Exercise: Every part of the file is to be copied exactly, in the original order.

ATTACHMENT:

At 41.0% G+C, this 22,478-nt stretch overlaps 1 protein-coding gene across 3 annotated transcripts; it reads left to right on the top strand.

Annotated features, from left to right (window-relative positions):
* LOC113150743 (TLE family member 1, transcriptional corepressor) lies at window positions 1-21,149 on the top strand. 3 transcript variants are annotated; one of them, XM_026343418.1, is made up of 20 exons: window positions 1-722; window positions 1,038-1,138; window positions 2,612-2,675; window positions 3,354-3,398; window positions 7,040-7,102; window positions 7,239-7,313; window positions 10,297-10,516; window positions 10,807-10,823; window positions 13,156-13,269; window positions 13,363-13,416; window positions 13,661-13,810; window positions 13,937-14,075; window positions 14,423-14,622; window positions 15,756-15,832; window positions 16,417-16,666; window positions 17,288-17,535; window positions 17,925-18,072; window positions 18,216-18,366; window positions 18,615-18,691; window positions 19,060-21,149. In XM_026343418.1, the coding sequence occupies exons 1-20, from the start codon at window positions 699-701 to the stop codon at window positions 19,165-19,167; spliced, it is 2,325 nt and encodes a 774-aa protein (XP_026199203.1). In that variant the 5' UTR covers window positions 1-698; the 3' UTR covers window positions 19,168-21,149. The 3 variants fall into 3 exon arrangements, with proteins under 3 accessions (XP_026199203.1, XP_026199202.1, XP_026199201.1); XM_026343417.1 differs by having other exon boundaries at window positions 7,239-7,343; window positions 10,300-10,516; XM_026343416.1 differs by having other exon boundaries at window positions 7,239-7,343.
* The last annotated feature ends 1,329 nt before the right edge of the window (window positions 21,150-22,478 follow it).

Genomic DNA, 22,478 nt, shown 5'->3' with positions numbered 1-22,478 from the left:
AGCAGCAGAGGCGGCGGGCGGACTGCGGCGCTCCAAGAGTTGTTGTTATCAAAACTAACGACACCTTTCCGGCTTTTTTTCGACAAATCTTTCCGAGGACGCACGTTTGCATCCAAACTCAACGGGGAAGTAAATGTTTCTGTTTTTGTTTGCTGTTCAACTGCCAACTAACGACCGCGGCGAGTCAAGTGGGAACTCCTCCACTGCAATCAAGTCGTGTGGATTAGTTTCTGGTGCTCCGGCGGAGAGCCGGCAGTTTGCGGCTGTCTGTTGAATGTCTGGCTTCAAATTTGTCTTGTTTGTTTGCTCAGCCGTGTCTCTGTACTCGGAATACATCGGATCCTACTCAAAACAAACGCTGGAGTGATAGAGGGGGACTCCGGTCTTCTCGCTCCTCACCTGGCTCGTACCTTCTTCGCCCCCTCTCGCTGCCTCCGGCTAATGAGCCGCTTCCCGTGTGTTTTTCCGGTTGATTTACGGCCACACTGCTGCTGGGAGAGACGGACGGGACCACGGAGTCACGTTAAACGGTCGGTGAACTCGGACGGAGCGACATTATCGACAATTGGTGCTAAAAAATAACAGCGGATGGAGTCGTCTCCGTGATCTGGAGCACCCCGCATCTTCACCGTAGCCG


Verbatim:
At 41.0% G+C, this 22,478-nt stretch overlaps 1 protein-coding gene across 3 annotated transcripts; it reads left to right on the top strand.

Annotated features, from left to right (window-relative positions):
* LOC113150743 (TLE family member 1, transcriptional corepressor) lies at window positions 1-21,149 on the top strand. 3 transcript variants are annotated; one of them, XM_026343418.1, is made up of 20 exons: window positions 1-722; window positions 1,038-1,138; window positions 2,612-2,675; window positions 3,354-3,398; window positions 7,040-7,102; window positions 7,239-7,313; window positions 10,297-10,516; window positions 10,807-10,823; window positions 13,156-13,269; window positions 13,363-13,416; window positions 13,661-13,810; window positions 13,937-14,075; window positions 14,423-14,622; window positions 15,756-15,832; window positions 16,417-16,666; window positions 17,288-17,535; window positions 17,925-18,072; window positions 18,216-18,366; window positions 18,615-18,691; window positions 19,060-21,149. In XM_026343418.1, the coding sequence occupies exons 1-20, from the start codon at window positions 699-701 to the stop codon at window positions 19,165-19,167; spliced, it is 2,325 nt and encodes a 774-aa protein (XP_026199203.1). In that variant the 5' UTR covers window positions 1-698; the 3' UTR covers window positions 19,168-21,149. The 3 variants fall into 3 exon arrangements, with proteins under 3 accessions (XP_026199203.1, XP_026199202.1, XP_026199201.1); XM_026343417.1 differs by having other exon boundaries at window positions 7,239-7,343; window positions 10,300-10,516; XM_026343416.1 differs by having other exon boundaries at window positions 7,239-7,343.
* The last annotated feature ends 1,329 nt before the right edge of the window (window positions 21,150-22,478 follow it).

Genomic DNA, 22,478 nt, shown 5'->3' with positions numbered 1-22,478 from the left:
AGCAGCAGAGGCGGCGGGCGGACTGCGGCGCTCCAAGAGTTGTTGTTATCAAAACTAACGACACCTTTCCGGCTTTTTTTCGACAAATCTTTCCGAGGACGCACGTTTGCATCCAAACTCAACGGGGAAGTAAATGTTTCTGTTTTTGTTTGCTGTTCAACTGCCAACTAACGACCGCGGCGAGTCAAGTGGGAACTCCTCCACTGCAATCAAGTCGTGTGGATTAGTTTCTGGTGCTCCGGCGGAGAGCCGGCAGTTTGCGGCTGTCTGTTGAATGTCTGGCTTCAAATTTGTCTTGTTTGTTTGCTCAGCCGTGTCTCTGTACTCGGAATACATCGGATCCTACTCAAAACAAACGCTGGAGTGATAGAGGGGGACTCCGGTCTTCTCGCTCCTCACCTGGCTCGTACCTTCTTCGCCCCCTCTCGCTGCCTCCGGCTAATGAGCCGCTTCCCGTGTGTTTTTCCGGTTGATTTACGGCCACACTGCTGCTGGGAGAGACGGACGGGACCACGGAGTCACGTTAAACGGTCGGTGAACTCGGACGGAGCGACATTATCGACAATTGGTGCTAAAAAATAACAGCGGATGGAGTCGTCTCCGTGATCTGGAGCACCCCGCATCTTCACCGTAGCCG